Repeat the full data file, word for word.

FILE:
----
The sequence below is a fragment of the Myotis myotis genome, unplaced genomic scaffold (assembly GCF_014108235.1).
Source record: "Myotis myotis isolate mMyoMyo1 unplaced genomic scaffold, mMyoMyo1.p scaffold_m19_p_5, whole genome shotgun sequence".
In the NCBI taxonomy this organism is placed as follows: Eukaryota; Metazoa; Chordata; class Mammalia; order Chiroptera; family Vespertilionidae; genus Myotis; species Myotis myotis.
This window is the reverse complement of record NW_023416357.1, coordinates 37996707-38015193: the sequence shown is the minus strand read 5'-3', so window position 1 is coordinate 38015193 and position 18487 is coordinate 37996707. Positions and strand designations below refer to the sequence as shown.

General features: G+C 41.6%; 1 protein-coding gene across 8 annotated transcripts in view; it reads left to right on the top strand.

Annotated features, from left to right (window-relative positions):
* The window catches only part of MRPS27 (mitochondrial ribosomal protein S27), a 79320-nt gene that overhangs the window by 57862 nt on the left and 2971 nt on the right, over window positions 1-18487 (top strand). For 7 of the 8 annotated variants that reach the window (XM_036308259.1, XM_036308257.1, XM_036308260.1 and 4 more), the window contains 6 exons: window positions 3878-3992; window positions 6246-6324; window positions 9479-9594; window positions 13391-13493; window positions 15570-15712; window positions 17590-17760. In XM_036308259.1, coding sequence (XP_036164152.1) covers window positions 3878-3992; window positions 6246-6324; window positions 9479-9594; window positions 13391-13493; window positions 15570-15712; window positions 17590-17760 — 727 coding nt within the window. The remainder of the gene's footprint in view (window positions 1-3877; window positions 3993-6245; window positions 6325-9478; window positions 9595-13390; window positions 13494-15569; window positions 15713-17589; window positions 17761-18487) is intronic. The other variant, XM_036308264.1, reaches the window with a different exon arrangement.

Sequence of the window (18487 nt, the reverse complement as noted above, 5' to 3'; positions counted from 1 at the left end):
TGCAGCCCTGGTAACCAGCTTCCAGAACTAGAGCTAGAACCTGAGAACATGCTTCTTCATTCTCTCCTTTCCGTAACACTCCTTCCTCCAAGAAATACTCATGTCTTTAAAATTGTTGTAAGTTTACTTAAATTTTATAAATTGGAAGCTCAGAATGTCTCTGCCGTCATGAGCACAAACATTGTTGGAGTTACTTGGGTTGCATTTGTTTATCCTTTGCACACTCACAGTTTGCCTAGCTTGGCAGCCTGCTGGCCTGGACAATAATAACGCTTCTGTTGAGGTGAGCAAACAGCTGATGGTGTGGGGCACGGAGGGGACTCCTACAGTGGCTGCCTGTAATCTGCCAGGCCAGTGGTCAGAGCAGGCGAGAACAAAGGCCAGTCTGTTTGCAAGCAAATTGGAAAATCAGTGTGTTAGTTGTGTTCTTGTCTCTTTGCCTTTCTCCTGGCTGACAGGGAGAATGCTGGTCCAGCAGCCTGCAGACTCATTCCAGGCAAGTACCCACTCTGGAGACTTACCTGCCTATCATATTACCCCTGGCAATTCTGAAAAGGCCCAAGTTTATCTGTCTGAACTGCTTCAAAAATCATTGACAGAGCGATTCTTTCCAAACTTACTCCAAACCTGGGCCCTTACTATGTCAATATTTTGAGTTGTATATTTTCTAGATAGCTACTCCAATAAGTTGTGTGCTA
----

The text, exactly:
The sequence below is a fragment of the Myotis myotis genome, unplaced genomic scaffold (assembly GCF_014108235.1).
Source record: "Myotis myotis isolate mMyoMyo1 unplaced genomic scaffold, mMyoMyo1.p scaffold_m19_p_5, whole genome shotgun sequence".
In the NCBI taxonomy this organism is placed as follows: Eukaryota; Metazoa; Chordata; class Mammalia; order Chiroptera; family Vespertilionidae; genus Myotis; species Myotis myotis.
This window is the reverse complement of record NW_023416357.1, coordinates 37996707-38015193: the sequence shown is the minus strand read 5'-3', so window position 1 is coordinate 38015193 and position 18487 is coordinate 37996707. Positions and strand designations below refer to the sequence as shown.

General features: G+C 41.6%; 1 protein-coding gene across 8 annotated transcripts in view; it reads left to right on the top strand.

Annotated features, from left to right (window-relative positions):
* The window catches only part of MRPS27 (mitochondrial ribosomal protein S27), a 79320-nt gene that overhangs the window by 57862 nt on the left and 2971 nt on the right, over window positions 1-18487 (top strand). For 7 of the 8 annotated variants that reach the window (XM_036308259.1, XM_036308257.1, XM_036308260.1 and 4 more), the window contains 6 exons: window positions 3878-3992; window positions 6246-6324; window positions 9479-9594; window positions 13391-13493; window positions 15570-15712; window positions 17590-17760. In XM_036308259.1, coding sequence (XP_036164152.1) covers window positions 3878-3992; window positions 6246-6324; window positions 9479-9594; window positions 13391-13493; window positions 15570-15712; window positions 17590-17760 — 727 coding nt within the window. The remainder of the gene's footprint in view (window positions 1-3877; window positions 3993-6245; window positions 6325-9478; window positions 9595-13390; window positions 13494-15569; window positions 15713-17589; window positions 17761-18487) is intronic. The other variant, XM_036308264.1, reaches the window with a different exon arrangement.

Sequence of the window (18487 nt, the reverse complement as noted above, 5' to 3'; positions counted from 1 at the left end):
TGCAGCCCTGGTAACCAGCTTCCAGAACTAGAGCTAGAACCTGAGAACATGCTTCTTCATTCTCTCCTTTCCGTAACACTCCTTCCTCCAAGAAATACTCATGTCTTTAAAATTGTTGTAAGTTTACTTAAATTTTATAAATTGGAAGCTCAGAATGTCTCTGCCGTCATGAGCACAAACATTGTTGGAGTTACTTGGGTTGCATTTGTTTATCCTTTGCACACTCACAGTTTGCCTAGCTTGGCAGCCTGCTGGCCTGGACAATAATAACGCTTCTGTTGAGGTGAGCAAACAGCTGATGGTGTGGGGCACGGAGGGGACTCCTACAGTGGCTGCCTGTAATCTGCCAGGCCAGTGGTCAGAGCAGGCGAGAACAAAGGCCAGTCTGTTTGCAAGCAAATTGGAAAATCAGTGTGTTAGTTGTGTTCTTGTCTCTTTGCCTTTCTCCTGGCTGACAGGGAGAATGCTGGTCCAGCAGCCTGCAGACTCATTCCAGGCAAGTACCCACTCTGGAGACTTACCTGCCTATCATATTACCCCTGGCAATTCTGAAAAGGCCCAAGTTTATCTGTCTGAACTGCTTCAAAAATCATTGACAGAGCGATTCTTTCCAAACTTACTCCAAACCTGGGCCCTTACTATGTCAATATTTTGAGTTGTATATTTTCTAGATAGCTACTCCAATAAGTTGTGTGCTA